Robotics in healthcare is not about dehumanizing medicine, but about improving quality, safety, and access. Minimally invasive interventions are a case in point. But the trend is much broader.
From manufacturing to the service industries…
… and on into healthcare
A broader trend
Not all countries are equal in embracing robotics
"Automated and interconnected devices, powered by artificial intelligence and sensing systems, are an important key to optimizing the care continuum and improving clinical outcomes", says Peter Schardt, Chief Technology Officer Siemens Healthineers.
The benefits of robotics in hospitals and beyond
In short, greater use of robotic assistance can have benefits on multiple levels. Robotics appeal to hospitals because they allow them to implement new care scenarios with better access to complex interventions. They are safer for interventionalists, because they reduce radiation exposure, specifically in interventional therapy and in surgeries that require intra-operative imaging. And first and foremost, they are beneficial for patients, because higher precision and better standardization will result in better outcomes, fewer complications, and a reduction in revision procedures.
Bringing robotic technology to the cath lab
Defusing mines? Possible. Building cars? Sure. But using robots to assist in heart interventions? It may sound like science fiction, but today’s physicians are already using the technology to work more accurately and gently.
Your doctor remains in the driver’s seat
But doesn’t the use of robotics come at a cost? Do we not prefer our doctors to be human beings? What if robots cause complications, as happened in the early years of robotic surgery with robots that assisted in hip replacement surgery? How, in other words, should medical and specifically interventional robotics be judged from an ethical point of view? How should robots in any field be judged from an ethical point of view?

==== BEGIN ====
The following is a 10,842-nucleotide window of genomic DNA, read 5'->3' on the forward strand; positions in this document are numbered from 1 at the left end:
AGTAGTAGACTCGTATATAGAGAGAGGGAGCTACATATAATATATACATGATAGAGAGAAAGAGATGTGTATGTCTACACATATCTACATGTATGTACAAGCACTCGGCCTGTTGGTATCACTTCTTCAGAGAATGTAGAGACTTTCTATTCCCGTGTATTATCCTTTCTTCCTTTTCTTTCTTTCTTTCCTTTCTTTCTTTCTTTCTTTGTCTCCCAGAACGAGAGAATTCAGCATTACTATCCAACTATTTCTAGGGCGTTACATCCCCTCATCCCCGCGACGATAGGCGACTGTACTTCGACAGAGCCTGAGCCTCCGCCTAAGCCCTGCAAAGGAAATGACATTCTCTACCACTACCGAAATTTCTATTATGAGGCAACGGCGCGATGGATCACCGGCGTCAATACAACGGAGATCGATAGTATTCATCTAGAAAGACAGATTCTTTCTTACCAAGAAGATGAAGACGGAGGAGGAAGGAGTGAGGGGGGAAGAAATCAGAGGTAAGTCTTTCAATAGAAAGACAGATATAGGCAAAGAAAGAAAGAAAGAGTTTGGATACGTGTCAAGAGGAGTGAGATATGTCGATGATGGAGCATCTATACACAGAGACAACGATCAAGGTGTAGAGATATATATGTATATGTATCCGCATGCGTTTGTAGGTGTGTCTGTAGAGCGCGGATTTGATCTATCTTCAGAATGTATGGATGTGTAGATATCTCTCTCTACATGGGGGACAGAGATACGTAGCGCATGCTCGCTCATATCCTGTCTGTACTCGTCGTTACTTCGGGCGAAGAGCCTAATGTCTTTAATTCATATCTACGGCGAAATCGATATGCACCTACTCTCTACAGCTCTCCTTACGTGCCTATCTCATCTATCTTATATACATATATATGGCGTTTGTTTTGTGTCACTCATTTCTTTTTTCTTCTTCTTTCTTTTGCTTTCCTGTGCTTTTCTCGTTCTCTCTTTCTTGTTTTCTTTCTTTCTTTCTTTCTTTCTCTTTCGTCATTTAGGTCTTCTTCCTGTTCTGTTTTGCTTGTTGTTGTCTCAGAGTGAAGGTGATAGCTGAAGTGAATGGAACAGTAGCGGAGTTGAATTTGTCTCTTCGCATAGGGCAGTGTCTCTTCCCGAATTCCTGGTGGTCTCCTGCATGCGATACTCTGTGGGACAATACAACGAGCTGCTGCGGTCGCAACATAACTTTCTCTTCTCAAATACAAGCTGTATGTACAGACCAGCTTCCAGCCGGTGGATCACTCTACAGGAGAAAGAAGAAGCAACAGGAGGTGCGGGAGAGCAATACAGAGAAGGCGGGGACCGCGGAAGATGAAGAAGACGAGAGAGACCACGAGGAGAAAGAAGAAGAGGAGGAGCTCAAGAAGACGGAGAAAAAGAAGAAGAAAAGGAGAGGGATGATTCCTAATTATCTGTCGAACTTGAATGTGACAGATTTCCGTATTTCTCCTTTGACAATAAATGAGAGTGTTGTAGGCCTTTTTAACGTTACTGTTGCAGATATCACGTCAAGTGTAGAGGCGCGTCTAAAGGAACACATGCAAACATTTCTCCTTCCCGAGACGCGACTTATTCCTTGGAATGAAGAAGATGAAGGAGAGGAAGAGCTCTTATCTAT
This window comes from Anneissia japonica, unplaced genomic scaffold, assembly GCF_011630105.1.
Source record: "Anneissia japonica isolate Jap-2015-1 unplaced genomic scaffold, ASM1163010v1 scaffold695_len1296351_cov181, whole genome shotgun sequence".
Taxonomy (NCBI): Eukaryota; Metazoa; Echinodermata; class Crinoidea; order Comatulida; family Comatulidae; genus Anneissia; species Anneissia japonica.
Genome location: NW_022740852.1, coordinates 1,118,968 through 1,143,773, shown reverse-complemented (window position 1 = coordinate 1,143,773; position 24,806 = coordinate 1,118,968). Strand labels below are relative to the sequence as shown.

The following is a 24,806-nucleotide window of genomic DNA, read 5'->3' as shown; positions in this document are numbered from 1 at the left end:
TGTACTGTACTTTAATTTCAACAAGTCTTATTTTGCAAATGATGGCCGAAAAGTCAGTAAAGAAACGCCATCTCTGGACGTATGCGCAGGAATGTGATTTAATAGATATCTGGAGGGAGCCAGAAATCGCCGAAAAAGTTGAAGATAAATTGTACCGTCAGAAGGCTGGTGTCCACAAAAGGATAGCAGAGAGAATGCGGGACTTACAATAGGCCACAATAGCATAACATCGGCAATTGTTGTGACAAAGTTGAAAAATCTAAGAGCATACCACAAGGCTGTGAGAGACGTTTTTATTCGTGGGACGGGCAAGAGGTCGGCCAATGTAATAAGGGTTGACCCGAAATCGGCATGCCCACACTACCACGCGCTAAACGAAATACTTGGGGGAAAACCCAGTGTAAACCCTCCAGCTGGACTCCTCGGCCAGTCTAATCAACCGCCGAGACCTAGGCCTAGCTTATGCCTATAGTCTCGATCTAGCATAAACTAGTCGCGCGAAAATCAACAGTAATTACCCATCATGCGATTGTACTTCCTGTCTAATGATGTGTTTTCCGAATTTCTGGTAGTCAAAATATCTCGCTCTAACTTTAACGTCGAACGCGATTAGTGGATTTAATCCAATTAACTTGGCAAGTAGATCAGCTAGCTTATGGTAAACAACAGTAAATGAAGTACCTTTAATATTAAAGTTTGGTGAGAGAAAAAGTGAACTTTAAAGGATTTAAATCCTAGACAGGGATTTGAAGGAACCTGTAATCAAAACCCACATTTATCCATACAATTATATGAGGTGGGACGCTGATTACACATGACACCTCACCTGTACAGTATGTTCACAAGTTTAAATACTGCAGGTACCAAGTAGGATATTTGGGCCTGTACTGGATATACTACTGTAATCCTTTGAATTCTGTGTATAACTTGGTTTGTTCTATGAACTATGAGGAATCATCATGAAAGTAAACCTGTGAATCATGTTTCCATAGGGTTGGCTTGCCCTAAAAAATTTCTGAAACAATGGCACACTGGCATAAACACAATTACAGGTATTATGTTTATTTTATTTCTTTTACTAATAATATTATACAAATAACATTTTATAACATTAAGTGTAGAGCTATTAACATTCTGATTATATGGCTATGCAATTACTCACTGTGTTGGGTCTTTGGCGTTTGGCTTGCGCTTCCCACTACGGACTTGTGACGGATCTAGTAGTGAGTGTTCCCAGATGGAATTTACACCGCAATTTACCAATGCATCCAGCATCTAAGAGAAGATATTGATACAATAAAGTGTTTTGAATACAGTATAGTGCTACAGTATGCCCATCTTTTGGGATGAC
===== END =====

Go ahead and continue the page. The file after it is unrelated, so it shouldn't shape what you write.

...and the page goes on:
Many of the ethical discussions around robotics in healthcare come down to two aspects: risk-benefit assessment and the degree of “autonomy” of a robot. Regarding autonomy: the robot complements the work of the physician, taking over some tasks and allowing the physician to focus more on clinical decision-making. The robot won’t “replace” the physician. It is autonomous in that it performs small, precise moves that are better done by a machine, but it always remains an extension of the doctor’s capabilities. The physicians remain in the driver’s seat. They oversee what robotics does at any given time.
When it comes to risk-benefit assessment, it is worth keeping in mind that a robotic system doesn’t simply enter the medical arena. It has to be approved, and it has to thoroughly demonstrate its benefits. This, of course, is not as straightforward as it sounds. Exactly how much responsibility a machine should have is a discussion that will yield different answers in different types of medical disciplines and different kinds of care scenarios. However, there is a fundamental truth: As soon as patient outcomes are better with robotics than without it, it might in fact be unethical not to use it.
1 Guang-Zhong Yang et al, Combating COVID-19—The role of robotics in managing public health and infectious diseases. Science Robotics 25 Mar 2020: Vol. 5, Issue 40, eabb5589. DOI: 10.1126/scirobotics. abb5589. [Internet]. [Cited February 10, 2021]
2 Lemos PA et al, Robotic-assisted intervention strategy to minimize air exposure during theprocedure: a case report of myocardial infarction and COVID-19. Cardiovasc Diagn Ther 2020; 10(5):1345-51. DOI: 10.21037/cdt-20-521. [Internet]. [Cited February 03, 2021]